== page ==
Each cast member was then assigned a camerawoman who spent the whole week with the teenager as they went through Girls State. Nisha had a slightly different experience than her peers who were also being filmed, which helped her open up to the camera. “I was one of the people who wasn’t filmed so heavily in the beginning so I had the chance to get used to it and settle in which helped me when it came to ignoring the cameras.”

“I did really end up close with my DP, at the end of that, just because they see you through a lot of sleep-deprived, stressful, yet wonderful moments.”

Such a collaborative process allowed for Amanda to feel moved as she was making the documentary. “There is something resonant to having a very large group of ambitious, knowledgeable people get together and be supportive of one another, which is really like the anti-thesis of what people expect,” she says.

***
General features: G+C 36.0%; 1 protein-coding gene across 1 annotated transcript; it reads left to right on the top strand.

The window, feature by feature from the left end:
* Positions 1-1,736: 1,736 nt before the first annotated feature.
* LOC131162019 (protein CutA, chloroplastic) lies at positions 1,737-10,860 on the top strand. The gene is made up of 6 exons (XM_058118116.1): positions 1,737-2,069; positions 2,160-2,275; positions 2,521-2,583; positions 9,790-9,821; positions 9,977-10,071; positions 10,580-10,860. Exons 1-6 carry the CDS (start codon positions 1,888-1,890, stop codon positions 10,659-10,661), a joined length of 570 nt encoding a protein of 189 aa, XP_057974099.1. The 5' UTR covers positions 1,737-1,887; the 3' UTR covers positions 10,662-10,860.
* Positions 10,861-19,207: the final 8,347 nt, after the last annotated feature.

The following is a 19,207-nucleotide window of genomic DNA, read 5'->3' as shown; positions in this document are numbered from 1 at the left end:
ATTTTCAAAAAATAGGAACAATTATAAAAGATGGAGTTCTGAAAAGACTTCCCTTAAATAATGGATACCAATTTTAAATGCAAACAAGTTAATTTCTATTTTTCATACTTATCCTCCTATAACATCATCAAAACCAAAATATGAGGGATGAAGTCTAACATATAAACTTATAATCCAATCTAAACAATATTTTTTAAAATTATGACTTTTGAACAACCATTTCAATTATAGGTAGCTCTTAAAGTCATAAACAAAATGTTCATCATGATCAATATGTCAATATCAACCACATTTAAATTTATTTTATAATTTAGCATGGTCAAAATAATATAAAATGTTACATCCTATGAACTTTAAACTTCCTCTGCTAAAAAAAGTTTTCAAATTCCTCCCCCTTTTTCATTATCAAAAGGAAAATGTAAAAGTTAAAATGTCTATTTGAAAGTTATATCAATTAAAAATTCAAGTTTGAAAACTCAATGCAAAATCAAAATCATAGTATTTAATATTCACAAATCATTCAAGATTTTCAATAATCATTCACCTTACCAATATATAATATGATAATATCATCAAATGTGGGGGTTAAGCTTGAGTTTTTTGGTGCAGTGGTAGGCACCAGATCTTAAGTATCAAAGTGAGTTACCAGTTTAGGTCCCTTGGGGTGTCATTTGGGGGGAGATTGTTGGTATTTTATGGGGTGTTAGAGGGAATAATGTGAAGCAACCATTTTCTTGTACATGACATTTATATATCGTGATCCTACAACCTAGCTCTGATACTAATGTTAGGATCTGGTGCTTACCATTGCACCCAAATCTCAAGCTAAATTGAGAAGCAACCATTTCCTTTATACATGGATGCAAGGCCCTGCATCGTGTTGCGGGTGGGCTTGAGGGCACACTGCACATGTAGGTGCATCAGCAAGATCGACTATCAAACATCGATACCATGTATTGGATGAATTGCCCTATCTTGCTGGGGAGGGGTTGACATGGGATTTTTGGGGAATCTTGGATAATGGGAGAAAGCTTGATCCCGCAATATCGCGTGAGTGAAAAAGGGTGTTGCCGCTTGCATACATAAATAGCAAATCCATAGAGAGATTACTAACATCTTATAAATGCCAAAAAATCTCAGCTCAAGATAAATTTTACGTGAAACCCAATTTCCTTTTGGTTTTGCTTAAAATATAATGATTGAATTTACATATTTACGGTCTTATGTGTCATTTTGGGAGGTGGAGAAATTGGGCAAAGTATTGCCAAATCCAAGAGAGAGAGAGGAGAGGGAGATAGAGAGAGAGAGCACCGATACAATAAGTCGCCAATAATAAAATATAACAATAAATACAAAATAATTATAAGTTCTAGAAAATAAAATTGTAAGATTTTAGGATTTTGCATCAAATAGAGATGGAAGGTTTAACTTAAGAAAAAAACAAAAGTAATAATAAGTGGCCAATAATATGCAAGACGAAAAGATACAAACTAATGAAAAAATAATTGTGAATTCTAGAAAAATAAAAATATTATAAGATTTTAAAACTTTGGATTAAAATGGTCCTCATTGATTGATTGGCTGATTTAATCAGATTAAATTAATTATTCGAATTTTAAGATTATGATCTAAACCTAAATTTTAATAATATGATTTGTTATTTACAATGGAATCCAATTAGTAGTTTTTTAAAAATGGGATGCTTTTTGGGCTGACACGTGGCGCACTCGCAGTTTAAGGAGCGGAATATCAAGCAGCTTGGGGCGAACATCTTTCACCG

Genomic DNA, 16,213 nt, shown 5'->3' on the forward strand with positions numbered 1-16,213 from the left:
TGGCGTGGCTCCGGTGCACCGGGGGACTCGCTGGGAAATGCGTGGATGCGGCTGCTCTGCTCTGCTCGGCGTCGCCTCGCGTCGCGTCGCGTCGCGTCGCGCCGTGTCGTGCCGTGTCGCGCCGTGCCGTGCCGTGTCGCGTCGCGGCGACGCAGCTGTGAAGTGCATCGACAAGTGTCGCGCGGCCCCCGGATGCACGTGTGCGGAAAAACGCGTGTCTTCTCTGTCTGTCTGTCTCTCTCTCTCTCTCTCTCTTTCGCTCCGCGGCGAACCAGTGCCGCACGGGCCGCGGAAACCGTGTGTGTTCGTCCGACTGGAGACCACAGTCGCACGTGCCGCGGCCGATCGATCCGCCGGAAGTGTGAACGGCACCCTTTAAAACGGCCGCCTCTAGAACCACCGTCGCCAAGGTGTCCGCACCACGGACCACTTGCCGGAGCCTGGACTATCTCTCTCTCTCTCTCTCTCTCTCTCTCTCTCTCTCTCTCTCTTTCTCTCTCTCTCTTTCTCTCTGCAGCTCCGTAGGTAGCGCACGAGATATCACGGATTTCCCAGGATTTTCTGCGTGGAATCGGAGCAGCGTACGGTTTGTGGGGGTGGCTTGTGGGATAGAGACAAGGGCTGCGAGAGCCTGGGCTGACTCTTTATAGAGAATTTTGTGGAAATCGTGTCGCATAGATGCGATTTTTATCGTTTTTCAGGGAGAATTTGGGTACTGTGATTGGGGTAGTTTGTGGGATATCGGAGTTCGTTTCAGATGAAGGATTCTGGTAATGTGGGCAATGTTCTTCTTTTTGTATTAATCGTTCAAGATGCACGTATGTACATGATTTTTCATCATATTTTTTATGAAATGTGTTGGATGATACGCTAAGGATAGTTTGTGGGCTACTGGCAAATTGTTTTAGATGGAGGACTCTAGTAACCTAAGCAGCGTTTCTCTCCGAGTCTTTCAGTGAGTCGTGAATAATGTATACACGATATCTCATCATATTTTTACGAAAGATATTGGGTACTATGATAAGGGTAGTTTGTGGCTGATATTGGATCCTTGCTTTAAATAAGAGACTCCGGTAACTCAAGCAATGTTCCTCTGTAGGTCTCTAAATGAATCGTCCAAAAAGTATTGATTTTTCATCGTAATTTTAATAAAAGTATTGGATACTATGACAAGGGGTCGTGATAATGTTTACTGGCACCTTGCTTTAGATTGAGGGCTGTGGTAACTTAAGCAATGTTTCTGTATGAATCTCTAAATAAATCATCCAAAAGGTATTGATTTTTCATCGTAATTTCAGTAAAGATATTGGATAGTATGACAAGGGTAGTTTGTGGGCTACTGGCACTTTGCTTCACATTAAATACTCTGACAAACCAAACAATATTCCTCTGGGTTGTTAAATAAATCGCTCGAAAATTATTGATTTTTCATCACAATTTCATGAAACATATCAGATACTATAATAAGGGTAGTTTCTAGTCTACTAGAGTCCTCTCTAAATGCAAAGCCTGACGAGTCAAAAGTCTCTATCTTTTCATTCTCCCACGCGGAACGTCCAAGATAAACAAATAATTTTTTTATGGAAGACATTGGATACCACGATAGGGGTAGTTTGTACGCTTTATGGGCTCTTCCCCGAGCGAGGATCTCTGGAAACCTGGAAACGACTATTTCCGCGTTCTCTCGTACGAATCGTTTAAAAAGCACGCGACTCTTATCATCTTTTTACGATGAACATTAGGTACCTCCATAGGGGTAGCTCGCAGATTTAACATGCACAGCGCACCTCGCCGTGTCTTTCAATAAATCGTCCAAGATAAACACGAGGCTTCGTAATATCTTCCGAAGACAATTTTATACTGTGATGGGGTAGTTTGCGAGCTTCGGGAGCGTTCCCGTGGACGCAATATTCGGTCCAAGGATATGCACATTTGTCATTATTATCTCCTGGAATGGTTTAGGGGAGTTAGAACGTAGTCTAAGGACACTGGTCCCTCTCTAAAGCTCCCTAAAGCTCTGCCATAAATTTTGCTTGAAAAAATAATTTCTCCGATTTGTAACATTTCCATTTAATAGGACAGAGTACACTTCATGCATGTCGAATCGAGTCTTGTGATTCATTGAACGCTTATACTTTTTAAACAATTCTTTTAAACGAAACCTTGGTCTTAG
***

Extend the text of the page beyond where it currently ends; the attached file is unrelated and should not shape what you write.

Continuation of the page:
Director and producer Amanda McBaine behind-the-scenes of “Girls State”

Director and producer Amanda McBaine behind-the-scenes of “Girls State”
| Photo Credit:
Apple TV+

For the participants, the program and the filming may have opened them to new ideas beyond the political ones. In college now, Nisha, who had set her eyes on the US Supreme Court, is currently pursuing Engineering “I think young women can place a lot of expectations on themselves and for me, Girls State was about learning to fail. Learning that even when you don’t get what you want, you can pivot,” she adds.

Her views mirror that of Jesse when he describes the process of documentary filmmaking: “I think there is a similar willingness to surrender to fate, to surrender to circumstance, to fortune that all unscripted filmmaking relies on. You could say it is intuition, you could say it is life, but I think it’s the potential of this experience to forge some kind of transformation for young people.”

Metroclassify
Disclaimer: This story is auto-aggregated by a computer program and has not been created or edited by Metroclassify. Publisher: www.thehindu.com